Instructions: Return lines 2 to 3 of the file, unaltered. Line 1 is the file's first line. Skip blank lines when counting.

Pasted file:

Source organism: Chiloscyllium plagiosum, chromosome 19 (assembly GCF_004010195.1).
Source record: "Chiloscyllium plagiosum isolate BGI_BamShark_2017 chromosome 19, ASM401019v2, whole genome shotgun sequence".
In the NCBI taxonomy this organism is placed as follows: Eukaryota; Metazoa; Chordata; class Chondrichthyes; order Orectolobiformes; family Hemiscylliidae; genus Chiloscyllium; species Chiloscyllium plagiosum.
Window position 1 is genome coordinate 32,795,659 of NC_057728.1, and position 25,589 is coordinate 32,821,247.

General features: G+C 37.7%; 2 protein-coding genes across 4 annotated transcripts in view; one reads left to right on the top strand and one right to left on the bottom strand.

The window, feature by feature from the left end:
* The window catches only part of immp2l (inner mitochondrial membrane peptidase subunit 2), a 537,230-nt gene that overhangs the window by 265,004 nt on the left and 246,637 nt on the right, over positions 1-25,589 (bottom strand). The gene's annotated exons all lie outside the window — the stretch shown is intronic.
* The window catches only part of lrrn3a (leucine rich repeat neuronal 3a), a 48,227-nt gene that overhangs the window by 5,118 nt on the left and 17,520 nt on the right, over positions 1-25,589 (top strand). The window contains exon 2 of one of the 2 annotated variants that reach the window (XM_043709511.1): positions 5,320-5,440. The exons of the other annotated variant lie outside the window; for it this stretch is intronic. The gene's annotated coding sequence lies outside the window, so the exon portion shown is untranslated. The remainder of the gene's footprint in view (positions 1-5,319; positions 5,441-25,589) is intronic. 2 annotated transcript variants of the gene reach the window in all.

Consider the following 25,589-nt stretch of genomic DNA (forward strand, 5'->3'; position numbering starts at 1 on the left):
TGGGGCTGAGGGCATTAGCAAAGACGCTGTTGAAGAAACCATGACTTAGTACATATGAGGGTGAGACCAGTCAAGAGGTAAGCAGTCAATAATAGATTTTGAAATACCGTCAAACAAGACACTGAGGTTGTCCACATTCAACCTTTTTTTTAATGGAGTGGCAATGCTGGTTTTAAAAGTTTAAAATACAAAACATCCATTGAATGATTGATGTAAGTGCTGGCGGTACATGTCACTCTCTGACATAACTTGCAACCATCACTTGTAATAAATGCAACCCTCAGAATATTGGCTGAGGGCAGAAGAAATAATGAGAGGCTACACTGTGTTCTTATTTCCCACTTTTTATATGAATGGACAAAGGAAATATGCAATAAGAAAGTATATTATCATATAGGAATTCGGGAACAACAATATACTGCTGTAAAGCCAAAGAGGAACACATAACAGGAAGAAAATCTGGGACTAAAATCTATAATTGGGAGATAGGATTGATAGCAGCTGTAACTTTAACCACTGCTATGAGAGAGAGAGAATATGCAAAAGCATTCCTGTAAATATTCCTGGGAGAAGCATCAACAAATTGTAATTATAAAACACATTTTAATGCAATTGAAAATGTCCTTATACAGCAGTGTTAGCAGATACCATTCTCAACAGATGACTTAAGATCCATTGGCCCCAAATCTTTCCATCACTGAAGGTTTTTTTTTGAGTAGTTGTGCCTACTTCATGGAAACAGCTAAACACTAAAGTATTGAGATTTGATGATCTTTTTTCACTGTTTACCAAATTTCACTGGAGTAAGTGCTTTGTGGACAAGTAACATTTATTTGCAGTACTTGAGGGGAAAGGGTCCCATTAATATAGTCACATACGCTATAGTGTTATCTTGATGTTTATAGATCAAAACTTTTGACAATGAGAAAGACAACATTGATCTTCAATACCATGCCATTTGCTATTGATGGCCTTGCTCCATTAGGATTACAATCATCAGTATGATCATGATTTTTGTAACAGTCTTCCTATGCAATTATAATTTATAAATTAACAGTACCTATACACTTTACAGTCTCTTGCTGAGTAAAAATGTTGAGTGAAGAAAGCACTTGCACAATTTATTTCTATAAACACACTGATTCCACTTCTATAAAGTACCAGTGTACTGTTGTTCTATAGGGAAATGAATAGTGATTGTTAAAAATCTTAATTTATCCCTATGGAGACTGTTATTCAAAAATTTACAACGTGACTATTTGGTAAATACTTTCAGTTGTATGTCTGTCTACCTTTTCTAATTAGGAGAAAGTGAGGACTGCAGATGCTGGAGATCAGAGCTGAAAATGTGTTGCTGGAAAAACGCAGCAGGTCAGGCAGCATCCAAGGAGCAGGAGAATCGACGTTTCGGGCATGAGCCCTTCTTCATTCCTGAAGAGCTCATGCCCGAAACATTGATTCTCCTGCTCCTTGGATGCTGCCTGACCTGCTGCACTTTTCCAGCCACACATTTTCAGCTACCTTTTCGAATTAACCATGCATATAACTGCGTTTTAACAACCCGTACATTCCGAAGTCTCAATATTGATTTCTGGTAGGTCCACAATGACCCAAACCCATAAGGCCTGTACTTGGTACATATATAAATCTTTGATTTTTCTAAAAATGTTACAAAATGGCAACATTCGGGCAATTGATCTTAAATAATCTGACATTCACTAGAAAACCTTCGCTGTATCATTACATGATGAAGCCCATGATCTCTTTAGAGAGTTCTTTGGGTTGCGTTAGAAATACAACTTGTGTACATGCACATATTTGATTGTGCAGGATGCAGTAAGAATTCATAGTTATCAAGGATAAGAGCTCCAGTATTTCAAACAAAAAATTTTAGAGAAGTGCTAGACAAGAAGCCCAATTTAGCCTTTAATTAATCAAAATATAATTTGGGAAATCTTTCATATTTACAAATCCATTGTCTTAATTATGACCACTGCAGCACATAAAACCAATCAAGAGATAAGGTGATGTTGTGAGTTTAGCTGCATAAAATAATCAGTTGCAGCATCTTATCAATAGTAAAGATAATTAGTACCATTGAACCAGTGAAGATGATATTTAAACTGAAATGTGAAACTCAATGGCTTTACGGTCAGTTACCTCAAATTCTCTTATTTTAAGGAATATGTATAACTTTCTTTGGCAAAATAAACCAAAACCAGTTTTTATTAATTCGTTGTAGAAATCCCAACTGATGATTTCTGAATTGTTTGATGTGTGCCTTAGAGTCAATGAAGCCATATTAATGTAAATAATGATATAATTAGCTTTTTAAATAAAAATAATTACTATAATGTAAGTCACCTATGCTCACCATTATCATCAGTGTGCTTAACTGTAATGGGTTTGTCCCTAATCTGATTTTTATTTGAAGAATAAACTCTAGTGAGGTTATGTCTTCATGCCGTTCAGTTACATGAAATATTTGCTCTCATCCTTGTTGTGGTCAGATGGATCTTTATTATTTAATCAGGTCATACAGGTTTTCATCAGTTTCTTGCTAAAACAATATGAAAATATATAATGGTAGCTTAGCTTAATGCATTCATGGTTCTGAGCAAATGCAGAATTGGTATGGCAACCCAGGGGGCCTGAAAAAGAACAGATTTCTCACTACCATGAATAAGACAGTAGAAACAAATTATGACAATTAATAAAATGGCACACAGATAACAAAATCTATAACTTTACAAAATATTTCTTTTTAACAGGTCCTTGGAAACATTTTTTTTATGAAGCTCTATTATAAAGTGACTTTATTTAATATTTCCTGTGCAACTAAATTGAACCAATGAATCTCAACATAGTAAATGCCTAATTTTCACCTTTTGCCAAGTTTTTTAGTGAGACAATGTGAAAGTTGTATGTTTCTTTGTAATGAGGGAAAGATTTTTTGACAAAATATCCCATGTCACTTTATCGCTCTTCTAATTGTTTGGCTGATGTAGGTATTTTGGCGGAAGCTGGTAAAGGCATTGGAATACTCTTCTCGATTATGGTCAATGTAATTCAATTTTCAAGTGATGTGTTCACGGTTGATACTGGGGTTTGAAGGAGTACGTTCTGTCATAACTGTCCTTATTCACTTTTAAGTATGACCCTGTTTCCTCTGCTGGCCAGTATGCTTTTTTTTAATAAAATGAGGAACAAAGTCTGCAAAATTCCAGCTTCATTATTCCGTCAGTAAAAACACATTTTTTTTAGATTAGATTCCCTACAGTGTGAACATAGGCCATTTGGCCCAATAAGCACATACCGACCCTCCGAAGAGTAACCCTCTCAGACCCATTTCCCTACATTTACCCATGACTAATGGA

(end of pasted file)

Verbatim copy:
Source record: "Chiloscyllium plagiosum isolate BGI_BamShark_2017 chromosome 19, ASM401019v2, whole genome shotgun sequence".
In the NCBI taxonomy this organism is placed as follows: Eukaryota; Metazoa; Chordata; class Chondrichthyes; order Orectolobiformes; family Hemiscylliidae; genus Chiloscyllium; species Chiloscyllium plagiosum.